The historic links between Britain and America go back centuries and include a turbulent period of fluctuating relations.
While many British conventions that crossed the Atlantic with the early colonists did survive the American War of Independence in the 18th century, any ties to one of Britain’s most noble historic legacies – its system of aristocracy – were abolished during the revolution.
As the American Constitution evolved, it ultimately declared that all US citizens were recognised as being of equal merit, with no formal class system to separate those born into privilege or superior social standing, and those born into more humble circumstances.
This commitment to a more egalitarian society left little room for any of the vestiges of the British system of aristocracy to influence American social development. (At least in theory – in reality, it would be generations before those with connections to the British nobility would be regarded as common folk within society.)
So, in official terms, modern-day America has no system of nobility of its own, and as a republic, it no longer recognises the class superiority or privileges of the aristocratic hierarchy that includes titles such as Duke, Baron, Count, or Lord.
However, many contemporary Americans still have a fondness or fascination for this ancient social order and the various noble titles that evolved in Europe during the Middle Ages.
While it’s not possible for modern American citizens to obtain an aristocratic title from their own government, there is still substantial interest in other ways to obtain a noble title and gain access to a highly exclusive and intriguing social group that has caught the imagination of the general public for over a thousand years.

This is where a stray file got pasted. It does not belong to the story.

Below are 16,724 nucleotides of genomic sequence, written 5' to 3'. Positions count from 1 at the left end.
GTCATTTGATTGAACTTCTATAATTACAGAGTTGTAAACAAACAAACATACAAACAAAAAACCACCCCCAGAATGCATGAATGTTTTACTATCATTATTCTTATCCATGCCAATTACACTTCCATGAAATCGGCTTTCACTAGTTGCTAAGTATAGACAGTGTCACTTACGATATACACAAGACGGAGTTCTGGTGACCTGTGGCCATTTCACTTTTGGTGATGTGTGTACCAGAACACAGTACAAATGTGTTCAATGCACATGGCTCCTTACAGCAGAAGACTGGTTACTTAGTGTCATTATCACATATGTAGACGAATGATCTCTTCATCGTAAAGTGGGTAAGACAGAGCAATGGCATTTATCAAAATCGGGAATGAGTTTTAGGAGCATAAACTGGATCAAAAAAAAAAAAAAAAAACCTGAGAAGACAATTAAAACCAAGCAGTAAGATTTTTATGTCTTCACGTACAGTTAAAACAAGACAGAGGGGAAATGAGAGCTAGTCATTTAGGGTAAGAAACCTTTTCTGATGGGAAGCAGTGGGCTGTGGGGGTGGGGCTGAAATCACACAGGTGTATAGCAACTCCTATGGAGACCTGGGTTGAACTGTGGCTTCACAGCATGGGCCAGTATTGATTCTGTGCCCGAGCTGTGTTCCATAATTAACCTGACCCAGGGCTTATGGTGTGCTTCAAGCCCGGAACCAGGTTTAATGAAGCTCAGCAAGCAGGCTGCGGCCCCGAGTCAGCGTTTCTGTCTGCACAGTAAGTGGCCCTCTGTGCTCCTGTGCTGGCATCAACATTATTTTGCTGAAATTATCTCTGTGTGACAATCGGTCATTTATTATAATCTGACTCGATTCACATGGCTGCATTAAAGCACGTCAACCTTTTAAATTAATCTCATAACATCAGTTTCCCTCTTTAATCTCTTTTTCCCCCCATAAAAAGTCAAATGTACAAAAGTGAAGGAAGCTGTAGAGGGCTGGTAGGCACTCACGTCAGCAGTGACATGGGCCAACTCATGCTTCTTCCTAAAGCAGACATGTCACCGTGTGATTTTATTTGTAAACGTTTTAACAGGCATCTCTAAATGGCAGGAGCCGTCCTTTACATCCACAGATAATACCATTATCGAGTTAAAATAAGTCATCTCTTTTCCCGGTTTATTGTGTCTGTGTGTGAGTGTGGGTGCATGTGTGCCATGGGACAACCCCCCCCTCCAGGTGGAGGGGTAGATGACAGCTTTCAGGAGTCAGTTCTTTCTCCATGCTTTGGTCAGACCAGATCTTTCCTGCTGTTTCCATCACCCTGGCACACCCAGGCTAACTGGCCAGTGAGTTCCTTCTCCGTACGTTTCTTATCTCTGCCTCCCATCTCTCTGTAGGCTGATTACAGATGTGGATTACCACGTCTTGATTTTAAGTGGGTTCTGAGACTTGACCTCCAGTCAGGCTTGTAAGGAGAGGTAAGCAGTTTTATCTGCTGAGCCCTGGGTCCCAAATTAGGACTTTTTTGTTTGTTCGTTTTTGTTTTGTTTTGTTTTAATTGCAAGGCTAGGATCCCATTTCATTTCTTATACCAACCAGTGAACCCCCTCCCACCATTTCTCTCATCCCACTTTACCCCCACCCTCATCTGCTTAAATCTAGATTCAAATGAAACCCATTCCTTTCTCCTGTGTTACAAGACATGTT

Inheriting a British Noble Title
With such strong historic connections, it’s not surprising that many links remain between Britain and America, with many families on both sides of the Atlantic uniting in various ways over the centuries.
America’s involvement during the World Wars, and the subsequent presence of many Americans in Europe, enhanced these social connections further. In addition, the phenomenon of The Dollar Princesses at the turn of the 20th century connected even more British and American families, couplings that featured many aristocratic claims as well as considerable wealth.
As a result, any American citizen who is in line to inherit a noble title from the British side of their family, can legitimately claim and hold that title – i.e. Americans can inherit a British title.
Their claim would be recognised and acknowledged within the British system of aristocracy, as well as any legal rights or privileges that the title included.
However, none of these aspects of the inheritance would be officially recognised in the American citizen’s homeland, where they would still rank equally with all other members of American society.
So, it is possible, in theory at least, for an American citizen to inherit British titles of nobility. While this has happened on numerous occasions throughout the history and evolution of American Society, and will likely continue to happen for some years to come, these cases are increasingly rare.